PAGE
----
Yesterday I went to Bletchley Park - home of the Enigma machine which cracked the German codes during WW2 - and had a super day! I didn't look at the machines, the WW2 displays or the Churchill collection. I went for the quilts!
The weather was gorgeous (when you were in the sun) and it was lovely to sit outside the main building at lunchtime and chat with friends, old and new. There were plenty of quilts to see, a competition on the theme of codes, Red Cross quilts and other goodies, but my main purpose was the documentation day. One room was set aside for the examination of old quilts, and there were ladies from the Quilters' Guild on hand to give informed opinions. I took my two old quilts, and ended up spending much of the day enjoying looking at other old quilts. A real treat.
My first quilt was the one in poor condition. This was given a good going over, and the fabrics were dated between 1816 and 1850, with the central fabric being 1830-40. There was a bit of discussion as to whether the larger borders at the edge had been added later, but a piece of the central fabric was discovered in one block, which seemed to negate that idea. I suggested that the maker had suddenly had a deadline, and decided that bigger blocks would finish the quilt sooner! Who knows?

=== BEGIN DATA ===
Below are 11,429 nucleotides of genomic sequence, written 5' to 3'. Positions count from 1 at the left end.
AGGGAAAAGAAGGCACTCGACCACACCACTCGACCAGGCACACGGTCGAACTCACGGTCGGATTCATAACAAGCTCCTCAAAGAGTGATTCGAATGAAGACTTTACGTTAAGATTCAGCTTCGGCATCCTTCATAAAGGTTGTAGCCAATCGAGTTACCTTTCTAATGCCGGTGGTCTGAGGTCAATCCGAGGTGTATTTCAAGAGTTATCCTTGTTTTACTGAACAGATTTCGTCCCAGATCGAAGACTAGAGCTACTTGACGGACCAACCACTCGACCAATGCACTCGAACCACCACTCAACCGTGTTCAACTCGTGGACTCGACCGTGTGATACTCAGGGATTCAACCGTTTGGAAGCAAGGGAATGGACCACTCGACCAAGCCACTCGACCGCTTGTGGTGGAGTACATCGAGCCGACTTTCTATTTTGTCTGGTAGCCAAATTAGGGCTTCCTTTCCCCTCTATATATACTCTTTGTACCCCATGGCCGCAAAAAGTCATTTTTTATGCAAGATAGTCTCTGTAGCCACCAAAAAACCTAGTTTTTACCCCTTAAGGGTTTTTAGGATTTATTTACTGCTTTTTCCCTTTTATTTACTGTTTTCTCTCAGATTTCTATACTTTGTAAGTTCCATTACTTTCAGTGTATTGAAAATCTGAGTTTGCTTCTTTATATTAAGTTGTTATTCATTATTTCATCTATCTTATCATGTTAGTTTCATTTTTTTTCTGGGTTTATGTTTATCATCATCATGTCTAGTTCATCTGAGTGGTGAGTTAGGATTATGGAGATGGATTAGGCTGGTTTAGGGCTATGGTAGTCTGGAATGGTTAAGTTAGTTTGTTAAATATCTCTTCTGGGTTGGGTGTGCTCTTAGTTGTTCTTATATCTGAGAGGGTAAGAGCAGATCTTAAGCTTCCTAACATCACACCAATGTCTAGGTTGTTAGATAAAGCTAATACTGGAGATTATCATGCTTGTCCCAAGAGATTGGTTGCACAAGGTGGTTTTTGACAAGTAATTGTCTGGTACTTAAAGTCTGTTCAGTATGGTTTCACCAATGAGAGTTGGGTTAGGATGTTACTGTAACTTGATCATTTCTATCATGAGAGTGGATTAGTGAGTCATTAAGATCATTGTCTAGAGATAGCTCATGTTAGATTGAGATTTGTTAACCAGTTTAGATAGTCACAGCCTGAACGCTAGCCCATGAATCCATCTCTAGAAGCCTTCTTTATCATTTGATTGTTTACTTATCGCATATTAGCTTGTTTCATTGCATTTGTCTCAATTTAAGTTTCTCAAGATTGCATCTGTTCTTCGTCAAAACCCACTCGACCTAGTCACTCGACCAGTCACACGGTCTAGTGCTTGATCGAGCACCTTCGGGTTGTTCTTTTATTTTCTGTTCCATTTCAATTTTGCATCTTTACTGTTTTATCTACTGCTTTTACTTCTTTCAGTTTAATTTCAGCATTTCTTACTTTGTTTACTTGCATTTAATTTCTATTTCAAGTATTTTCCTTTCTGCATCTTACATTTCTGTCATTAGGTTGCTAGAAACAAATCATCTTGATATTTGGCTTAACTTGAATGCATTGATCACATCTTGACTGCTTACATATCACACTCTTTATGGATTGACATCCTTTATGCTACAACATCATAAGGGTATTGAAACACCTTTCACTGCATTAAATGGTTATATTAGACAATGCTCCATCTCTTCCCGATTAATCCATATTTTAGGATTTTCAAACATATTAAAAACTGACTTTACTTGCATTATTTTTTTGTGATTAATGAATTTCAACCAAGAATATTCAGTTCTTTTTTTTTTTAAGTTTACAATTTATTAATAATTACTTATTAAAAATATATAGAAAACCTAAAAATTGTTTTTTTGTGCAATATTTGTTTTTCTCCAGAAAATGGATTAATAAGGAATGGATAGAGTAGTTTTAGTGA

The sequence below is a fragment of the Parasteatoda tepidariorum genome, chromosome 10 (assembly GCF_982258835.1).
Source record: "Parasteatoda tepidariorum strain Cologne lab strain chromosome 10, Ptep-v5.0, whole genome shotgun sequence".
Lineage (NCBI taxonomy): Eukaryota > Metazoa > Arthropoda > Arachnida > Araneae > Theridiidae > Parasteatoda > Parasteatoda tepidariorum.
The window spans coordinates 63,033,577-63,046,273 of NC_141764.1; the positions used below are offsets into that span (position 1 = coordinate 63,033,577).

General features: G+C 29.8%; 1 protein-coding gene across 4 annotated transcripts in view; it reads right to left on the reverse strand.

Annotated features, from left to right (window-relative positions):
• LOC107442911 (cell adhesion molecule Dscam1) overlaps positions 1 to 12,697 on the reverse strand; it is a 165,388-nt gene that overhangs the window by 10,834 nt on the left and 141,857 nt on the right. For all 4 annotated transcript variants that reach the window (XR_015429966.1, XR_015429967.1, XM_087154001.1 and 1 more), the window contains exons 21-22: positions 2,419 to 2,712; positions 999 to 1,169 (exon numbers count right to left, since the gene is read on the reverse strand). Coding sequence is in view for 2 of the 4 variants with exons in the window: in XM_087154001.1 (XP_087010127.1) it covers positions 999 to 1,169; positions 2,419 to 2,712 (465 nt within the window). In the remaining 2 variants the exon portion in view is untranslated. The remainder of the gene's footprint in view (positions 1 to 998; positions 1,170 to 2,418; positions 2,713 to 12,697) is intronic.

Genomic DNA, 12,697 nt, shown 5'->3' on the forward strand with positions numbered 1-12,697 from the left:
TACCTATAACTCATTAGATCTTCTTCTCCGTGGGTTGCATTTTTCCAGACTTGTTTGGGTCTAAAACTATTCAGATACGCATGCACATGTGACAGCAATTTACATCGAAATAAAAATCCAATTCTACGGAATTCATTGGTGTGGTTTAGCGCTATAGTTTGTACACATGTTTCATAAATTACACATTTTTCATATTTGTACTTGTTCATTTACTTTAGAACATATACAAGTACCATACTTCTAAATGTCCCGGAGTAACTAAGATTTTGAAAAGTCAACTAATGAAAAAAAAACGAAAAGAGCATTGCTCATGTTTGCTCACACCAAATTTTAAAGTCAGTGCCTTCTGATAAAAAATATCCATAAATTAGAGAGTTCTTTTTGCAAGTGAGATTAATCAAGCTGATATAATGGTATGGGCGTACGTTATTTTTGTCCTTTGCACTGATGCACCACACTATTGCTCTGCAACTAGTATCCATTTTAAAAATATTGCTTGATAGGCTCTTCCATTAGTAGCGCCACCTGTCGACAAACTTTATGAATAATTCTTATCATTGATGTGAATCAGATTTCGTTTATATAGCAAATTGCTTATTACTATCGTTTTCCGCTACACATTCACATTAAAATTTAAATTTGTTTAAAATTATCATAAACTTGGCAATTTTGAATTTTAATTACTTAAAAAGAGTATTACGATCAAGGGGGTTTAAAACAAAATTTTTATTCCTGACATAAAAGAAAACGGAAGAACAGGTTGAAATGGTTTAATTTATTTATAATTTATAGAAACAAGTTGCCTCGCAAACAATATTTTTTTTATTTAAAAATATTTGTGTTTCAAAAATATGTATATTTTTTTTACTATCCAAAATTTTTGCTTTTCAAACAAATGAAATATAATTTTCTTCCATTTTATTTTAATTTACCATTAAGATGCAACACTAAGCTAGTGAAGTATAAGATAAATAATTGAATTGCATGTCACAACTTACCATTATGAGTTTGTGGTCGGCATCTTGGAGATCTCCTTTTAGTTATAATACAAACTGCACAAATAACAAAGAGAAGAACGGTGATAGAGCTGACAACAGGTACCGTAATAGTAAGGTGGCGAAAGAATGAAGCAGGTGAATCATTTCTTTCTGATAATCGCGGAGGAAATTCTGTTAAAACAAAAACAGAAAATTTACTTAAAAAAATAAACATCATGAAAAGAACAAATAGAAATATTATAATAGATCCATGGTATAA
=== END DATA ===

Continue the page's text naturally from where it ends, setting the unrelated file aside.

I was slightly trepidatious at showing my hexagon quilt, as I had not only taken the papers out, but had washed and finished it, and wondered if the ladies would be shocked or even censorious. I didn't need to have worried, as they felt that I had merely 'repaired' the quilt, and made it into a thing to be enjoyed, which had been my intention. They examined the fabrics, and were happy that they dated from 1850-1880, which tied in with the dates (1880s and 1890s) I found on the papers. Thank you so much ladies of the Quilters' Guild for all your hard work and kindness. I'm dead chuffed!